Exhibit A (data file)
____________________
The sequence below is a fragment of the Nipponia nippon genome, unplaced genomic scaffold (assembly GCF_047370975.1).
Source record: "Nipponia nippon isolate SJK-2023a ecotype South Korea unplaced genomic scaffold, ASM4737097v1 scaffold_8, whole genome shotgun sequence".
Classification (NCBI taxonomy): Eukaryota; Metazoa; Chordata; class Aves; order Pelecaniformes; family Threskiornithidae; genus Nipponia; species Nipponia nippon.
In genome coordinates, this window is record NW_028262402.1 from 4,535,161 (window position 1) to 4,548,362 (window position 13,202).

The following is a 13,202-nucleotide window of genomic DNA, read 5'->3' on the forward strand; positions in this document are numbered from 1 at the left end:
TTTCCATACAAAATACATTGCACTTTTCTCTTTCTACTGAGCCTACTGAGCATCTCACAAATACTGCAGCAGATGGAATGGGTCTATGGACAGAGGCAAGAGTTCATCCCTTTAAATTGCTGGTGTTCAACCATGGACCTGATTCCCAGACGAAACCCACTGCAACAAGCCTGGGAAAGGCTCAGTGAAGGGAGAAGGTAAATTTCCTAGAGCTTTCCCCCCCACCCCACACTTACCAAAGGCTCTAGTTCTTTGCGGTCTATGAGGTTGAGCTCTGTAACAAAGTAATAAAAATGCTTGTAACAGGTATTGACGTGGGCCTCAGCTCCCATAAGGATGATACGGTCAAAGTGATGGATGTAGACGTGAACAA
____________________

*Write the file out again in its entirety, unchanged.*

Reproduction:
The sequence below is a fragment of the Nipponia nippon genome, unplaced genomic scaffold (assembly GCF_047370975.1).
Source record: "Nipponia nippon isolate SJK-2023a ecotype South Korea unplaced genomic scaffold, ASM4737097v1 scaffold_8, whole genome shotgun sequence".
Classification (NCBI taxonomy): Eukaryota; Metazoa; Chordata; class Aves; order Pelecaniformes; family Threskiornithidae; genus Nipponia; species Nipponia nippon.
In genome coordinates, this window is record NW_028262402.1 from 4,535,161 (window position 1) to 4,548,362 (window position 13,202).

The following is a 13,202-nucleotide window of genomic DNA, read 5'->3' on the forward strand; positions in this document are numbered from 1 at the left end:
TTTCCATACAAAATACATTGCACTTTTCTCTTTCTACTGAGCCTACTGAGCATCTCACAAATACTGCAGCAGATGGAATGGGTCTATGGACAGAGGCAAGAGTTCATCCCTTTAAATTGCTGGTGTTCAACCATGGACCTGATTCCCAGACGAAACCCACTGCAACAAGCCTGGGAAAGGCTCAGTGAAGGGAGAAGGTAAATTTCCTAGAGCTTTCCCCCCCACCCCACACTTACCAAAGGCTCTAGTTCTTTGCGGTCTATGAGGTTGAGCTCTGTAACAAAGTAATAAAAATGCTTGTAACAGGTATTGACGTGGGCCTCAGCTCCCATAAGGATGATACGGTCAAAGTGATGGATGTAGACGTGAACAA